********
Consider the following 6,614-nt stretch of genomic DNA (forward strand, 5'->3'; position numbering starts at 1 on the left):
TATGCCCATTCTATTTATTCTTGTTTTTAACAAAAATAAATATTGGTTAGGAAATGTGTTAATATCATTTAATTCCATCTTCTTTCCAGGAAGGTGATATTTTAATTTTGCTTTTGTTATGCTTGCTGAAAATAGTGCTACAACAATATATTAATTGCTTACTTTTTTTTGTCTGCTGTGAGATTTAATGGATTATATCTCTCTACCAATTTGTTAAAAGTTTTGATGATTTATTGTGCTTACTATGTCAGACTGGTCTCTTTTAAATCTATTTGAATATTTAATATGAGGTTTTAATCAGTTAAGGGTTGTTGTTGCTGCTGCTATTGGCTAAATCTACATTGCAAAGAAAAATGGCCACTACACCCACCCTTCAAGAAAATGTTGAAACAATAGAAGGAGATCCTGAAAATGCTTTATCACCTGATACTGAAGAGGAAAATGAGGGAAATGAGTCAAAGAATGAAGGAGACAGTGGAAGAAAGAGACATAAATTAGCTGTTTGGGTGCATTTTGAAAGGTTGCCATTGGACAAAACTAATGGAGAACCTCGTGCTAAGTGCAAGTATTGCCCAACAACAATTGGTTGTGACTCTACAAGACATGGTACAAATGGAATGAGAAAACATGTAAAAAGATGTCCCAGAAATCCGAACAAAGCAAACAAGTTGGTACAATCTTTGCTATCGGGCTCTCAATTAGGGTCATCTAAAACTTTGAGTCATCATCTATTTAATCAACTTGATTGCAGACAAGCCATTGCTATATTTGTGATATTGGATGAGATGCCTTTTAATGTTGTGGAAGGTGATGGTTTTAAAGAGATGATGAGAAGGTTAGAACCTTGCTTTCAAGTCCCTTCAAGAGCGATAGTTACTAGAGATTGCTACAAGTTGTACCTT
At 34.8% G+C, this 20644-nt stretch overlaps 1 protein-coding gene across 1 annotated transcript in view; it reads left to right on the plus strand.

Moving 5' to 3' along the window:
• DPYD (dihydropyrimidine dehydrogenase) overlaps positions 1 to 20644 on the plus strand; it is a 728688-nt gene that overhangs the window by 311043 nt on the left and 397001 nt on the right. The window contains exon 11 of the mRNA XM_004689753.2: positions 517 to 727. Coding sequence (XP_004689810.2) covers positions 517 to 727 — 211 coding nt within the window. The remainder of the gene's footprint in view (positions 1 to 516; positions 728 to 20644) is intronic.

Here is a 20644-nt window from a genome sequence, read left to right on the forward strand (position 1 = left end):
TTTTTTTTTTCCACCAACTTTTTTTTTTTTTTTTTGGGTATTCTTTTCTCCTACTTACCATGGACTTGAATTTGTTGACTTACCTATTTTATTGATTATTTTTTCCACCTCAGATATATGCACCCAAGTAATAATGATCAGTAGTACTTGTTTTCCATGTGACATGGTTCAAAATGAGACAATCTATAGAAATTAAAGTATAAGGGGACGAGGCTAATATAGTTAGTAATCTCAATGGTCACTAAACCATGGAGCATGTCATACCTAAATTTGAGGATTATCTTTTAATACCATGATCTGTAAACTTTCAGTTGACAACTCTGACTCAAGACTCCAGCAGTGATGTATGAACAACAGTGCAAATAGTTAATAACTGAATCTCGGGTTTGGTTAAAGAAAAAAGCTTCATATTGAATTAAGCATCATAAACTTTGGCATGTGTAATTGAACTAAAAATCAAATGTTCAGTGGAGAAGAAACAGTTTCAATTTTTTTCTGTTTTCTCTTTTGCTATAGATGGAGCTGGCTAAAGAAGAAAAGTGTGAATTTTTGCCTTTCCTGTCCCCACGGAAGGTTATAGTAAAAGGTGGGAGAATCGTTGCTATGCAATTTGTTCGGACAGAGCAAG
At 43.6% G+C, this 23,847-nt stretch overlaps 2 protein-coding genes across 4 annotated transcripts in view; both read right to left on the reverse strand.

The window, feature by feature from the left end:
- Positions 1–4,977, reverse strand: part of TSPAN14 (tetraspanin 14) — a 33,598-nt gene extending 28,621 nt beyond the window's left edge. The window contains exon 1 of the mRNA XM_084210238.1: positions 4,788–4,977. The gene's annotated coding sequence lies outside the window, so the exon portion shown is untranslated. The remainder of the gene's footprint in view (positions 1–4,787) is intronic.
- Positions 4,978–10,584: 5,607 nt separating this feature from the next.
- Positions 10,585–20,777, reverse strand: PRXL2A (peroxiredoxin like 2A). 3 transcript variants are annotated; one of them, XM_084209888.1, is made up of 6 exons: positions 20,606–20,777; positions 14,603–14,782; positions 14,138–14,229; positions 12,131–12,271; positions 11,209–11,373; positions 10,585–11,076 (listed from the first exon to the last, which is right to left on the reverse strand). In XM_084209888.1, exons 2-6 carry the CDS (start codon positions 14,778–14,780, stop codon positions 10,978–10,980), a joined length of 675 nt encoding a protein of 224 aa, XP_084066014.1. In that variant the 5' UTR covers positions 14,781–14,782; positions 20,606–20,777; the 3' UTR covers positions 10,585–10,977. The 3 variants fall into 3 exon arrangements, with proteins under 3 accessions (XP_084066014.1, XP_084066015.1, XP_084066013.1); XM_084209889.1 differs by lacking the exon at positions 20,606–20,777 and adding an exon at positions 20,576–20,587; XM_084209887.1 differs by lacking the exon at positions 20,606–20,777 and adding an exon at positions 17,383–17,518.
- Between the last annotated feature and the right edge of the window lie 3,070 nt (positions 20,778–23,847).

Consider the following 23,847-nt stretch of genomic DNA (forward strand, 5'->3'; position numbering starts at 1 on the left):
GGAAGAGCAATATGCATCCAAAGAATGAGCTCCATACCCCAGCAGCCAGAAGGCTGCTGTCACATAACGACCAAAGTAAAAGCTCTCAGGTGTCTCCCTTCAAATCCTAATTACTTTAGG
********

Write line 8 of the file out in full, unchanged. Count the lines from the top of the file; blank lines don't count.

At 43.6% G+C, this 23,847-nt stretch overlaps 2 protein-coding genes across 4 annotated transcripts in view; both read right to left on the reverse strand.